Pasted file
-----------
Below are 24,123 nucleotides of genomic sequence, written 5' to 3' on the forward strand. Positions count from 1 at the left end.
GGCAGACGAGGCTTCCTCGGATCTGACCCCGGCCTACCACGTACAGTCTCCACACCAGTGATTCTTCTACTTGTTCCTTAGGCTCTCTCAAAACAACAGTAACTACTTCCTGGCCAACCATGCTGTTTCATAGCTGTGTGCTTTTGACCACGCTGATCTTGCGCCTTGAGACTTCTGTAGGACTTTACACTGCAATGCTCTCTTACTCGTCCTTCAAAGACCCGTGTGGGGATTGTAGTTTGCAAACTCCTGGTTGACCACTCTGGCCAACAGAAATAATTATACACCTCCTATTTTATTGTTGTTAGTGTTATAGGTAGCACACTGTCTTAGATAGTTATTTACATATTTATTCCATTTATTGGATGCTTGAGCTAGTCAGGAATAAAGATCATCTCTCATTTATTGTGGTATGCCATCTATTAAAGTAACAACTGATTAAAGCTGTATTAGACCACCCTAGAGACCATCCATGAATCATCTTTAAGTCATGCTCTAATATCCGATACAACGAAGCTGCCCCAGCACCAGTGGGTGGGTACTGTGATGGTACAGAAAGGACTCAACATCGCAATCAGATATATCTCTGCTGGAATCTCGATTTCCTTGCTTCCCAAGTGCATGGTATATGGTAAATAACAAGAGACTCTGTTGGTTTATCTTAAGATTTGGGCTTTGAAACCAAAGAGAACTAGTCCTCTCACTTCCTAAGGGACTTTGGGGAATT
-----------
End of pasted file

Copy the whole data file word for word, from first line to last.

Below are 24,123 nucleotides of genomic sequence, written 5' to 3' on the forward strand. Positions count from 1 at the left end.
GGCAGACGAGGCTTCCTCGGATCTGACCCCGGCCTACCACGTACAGTCTCCACACCAGTGATTCTTCTACTTGTTCCTTAGGCTCTCTCAAAACAACAGTAACTACTTCCTGGCCAACCATGCTGTTTCATAGCTGTGTGCTTTTGACCACGCTGATCTTGCGCCTTGAGACTTCTGTAGGACTTTACACTGCAATGCTCTCTTACTCGTCCTTCAAAGACCCGTGTGGGGATTGTAGTTTGCAAACTCCTGGTTGACCACTCTGGCCAACAGAAATAATTATACACCTCCTATTTTATTGTTGTTAGTGTTATAGGTAGCACACTGTCTTAGATAGTTATTTACATATTTATTCCATTTATTGGATGCTTGAGCTAGTCAGGAATAAAGATCATCTCTCATTTATTGTGGTATGCCATCTATTAAAGTAACAACTGATTAAAGCTGTATTAGACCACCCTAGAGACCATCCATGAATCATCTTTAAGTCATGCTCTAATATCCGATACAACGAAGCTGCCCCAGCACCAGTGGGTGGGTACTGTGATGGTACAGAAAGGACTCAACATCGCAATCAGATATATCTCTGCTGGAATCTCGATTTCCTTGCTTCCCAAGTGCATGGTATATGGTAAATAACAAGAGACTCTGTTGGTTTATCTTAAGATTTGGGCTTTGAAACCAAAGAGAACTAGTCCTCTCACTTCCTAAGGGACTTTGGGGAATT